Double blow for BPO industry

Audra Mahlong
By Audra Mahlong, senior journalist
Johannesburg, 04 Mar 2010

The electricity price hikes and the failure of telecoms operators to provide reduced tariffs will be a blow to the local business process outsourcing (BPO) industry, as it struggles to keep costs low, says Frost & Sullivan.

Frost & Sullivan analyst Birgitta Cederstrom says government has failed to successfully implement strategies that would build SA as a low-cost destination.

“Five or seven years ago the message from government was that we are a low-cost destination. That has never really been the case,” she says.

Cederstrom adds that SA has failed to compete with other low-cost destinations, such as India, and was recently overtaken by emerging eastern European markets such as Romania and Russia.

Tax incentives, which would decrease the cost of operations and encourage new entrants into the market, have never materialised.

Denis Smit, MD of BMI-TechKnowledge, says the current economic cycle has put “incredible pressure on call centre rates”.

“Anything that increases the cost of running services from SA and leads to smaller margins will be a stumbling block,” says Cederstrom.

Not just Telkom

While the BPO industry has continually called on Telkom to offer reduced rates, the state-owned enterprise states that no reduced tariffs had been offered to the BPO sector.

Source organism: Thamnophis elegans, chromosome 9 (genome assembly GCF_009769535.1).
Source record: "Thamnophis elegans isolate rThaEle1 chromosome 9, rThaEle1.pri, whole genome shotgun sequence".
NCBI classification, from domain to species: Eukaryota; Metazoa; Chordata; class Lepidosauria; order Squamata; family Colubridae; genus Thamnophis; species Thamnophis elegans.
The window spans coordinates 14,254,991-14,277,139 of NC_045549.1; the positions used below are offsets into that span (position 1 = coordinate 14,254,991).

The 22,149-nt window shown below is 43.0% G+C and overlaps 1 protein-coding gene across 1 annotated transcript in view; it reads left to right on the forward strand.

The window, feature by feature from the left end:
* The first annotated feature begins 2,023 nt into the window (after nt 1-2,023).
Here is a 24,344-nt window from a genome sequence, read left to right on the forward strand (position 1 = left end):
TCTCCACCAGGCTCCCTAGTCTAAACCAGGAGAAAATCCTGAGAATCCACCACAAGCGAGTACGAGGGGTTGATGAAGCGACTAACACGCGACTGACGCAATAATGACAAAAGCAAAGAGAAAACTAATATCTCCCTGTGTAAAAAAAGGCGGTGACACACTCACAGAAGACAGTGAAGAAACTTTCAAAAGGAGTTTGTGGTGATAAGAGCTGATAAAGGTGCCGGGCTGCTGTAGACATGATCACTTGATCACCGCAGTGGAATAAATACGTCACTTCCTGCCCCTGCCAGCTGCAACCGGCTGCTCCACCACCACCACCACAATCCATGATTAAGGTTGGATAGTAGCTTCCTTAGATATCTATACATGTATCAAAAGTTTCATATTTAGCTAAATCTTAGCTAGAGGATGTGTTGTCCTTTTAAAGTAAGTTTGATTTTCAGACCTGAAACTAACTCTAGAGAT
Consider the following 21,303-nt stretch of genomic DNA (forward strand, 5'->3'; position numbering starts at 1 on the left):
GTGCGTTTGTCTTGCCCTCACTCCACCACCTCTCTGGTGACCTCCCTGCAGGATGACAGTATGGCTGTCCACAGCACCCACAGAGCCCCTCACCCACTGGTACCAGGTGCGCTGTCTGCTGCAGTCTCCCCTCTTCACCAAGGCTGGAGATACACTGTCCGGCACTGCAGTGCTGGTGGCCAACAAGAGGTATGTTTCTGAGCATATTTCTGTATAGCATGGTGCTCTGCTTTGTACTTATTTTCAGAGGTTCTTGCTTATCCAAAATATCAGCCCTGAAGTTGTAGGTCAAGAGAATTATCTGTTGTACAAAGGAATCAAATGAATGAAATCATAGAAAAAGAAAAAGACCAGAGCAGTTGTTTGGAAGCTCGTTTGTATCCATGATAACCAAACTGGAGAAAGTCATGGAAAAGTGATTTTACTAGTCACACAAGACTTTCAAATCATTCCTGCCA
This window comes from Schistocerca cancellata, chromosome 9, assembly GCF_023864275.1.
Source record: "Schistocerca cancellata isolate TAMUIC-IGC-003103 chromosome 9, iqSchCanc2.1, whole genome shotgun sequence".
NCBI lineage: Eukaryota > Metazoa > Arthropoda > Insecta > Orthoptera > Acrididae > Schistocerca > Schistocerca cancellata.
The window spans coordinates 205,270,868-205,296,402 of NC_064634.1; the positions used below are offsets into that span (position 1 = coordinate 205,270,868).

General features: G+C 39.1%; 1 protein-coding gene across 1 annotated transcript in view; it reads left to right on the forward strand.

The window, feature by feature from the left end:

Cederstrom, however, notes that the entry of new telecoms providers to the call centre industry has lifted the responsibility on Telkom to reduce tariffs.

Smit says other telecoms operators have already got significant call centre clients and have changed the landscape for the BPO sector.

“We have to stop looking just at Telkom. Telkom was a monopoly, but it is no longer one,” Cederstrom points out.

Other service providers, such as Vodacom, MTN and Neotel, should also be called on to contribute to reduced telecoms prices for the industry, she notes. Cederstrom adds that there needs to be discussions with all stakeholders and less pressure must be put on the industry to unilaterally introduce reduced tariffs.

Focus on quality

Cederstrom notes that the BPO sector is a top priority and should continue to be highlighted by government. She adds that it is a good initiative and will help SA gain strong global appeal, but notes that strategies to promote the sector need to evolve.

Government should promote quality delivery and the capabilities we have, says Cederstrom. Industries, such as the financial services, telecoms and retail, which have good success rates, should be promoted from a quality perspective, she comments.

“The government should not even try to send the message that we are a low-cost destination, they [should send the message that] we are quality. We are not the cheapest destination, but we are a mature market and we should not be seen as cheap, but rather that we can deliver,” says Cederstrom.